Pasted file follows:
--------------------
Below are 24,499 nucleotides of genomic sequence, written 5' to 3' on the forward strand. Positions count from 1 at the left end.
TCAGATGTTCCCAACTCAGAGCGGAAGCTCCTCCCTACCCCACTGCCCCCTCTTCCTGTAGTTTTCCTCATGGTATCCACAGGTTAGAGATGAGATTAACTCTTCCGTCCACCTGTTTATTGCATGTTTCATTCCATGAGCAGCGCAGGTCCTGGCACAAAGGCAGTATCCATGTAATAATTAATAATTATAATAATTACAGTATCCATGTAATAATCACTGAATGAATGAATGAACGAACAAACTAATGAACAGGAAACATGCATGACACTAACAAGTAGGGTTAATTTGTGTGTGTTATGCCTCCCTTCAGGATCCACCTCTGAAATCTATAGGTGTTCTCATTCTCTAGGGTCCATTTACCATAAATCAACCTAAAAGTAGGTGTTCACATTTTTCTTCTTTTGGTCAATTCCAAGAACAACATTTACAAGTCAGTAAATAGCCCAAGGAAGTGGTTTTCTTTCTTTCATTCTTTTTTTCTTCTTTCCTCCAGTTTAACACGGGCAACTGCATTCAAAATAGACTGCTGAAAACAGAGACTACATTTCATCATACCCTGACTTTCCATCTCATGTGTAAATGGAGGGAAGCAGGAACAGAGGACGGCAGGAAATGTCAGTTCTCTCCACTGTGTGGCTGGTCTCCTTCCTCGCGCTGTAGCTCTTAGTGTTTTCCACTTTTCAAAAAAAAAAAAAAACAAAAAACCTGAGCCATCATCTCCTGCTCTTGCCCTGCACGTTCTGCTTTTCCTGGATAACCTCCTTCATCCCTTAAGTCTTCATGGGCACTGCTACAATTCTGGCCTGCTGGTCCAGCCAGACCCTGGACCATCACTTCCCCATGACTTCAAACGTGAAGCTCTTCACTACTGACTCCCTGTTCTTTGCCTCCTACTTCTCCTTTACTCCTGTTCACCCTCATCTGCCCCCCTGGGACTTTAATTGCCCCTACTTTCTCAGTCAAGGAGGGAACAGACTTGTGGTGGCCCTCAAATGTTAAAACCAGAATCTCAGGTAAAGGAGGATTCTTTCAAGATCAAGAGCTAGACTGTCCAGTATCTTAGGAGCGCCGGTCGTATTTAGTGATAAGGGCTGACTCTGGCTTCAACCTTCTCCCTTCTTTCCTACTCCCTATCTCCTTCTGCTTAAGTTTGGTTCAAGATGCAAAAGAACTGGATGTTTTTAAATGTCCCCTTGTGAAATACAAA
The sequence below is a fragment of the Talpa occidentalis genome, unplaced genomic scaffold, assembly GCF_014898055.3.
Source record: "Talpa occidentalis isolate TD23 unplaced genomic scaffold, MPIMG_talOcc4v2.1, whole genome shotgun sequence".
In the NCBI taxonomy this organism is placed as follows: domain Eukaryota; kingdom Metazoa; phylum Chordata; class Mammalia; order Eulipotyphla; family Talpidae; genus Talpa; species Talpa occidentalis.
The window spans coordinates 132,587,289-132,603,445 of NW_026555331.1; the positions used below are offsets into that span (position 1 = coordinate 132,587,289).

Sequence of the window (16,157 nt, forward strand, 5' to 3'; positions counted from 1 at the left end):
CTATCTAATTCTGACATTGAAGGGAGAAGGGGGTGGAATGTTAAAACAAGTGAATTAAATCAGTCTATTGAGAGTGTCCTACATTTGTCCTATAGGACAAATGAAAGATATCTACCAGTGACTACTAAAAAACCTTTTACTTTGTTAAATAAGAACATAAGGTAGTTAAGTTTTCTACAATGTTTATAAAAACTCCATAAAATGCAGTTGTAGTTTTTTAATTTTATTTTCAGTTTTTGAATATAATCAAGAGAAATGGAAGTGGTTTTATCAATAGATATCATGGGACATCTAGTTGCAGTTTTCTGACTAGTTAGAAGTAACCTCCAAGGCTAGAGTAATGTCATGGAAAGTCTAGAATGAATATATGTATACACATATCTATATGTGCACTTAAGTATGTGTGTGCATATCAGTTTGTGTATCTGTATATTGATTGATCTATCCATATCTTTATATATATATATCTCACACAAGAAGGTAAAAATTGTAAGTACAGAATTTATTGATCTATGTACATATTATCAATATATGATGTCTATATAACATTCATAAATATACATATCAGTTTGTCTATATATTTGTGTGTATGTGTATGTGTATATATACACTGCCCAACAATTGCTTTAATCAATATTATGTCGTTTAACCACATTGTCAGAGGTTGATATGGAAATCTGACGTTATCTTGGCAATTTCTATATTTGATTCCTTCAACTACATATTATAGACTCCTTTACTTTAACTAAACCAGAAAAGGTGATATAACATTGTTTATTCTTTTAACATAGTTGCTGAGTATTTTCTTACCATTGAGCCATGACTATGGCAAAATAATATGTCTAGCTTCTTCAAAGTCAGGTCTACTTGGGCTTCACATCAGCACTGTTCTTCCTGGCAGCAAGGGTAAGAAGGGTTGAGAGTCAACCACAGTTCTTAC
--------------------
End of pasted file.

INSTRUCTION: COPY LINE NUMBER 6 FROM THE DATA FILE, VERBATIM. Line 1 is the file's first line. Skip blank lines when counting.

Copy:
The window spans coordinates 132,587,289-132,603,445 of NW_026555331.1; the positions used below are offsets into that span (position 1 = coordinate 132,587,289).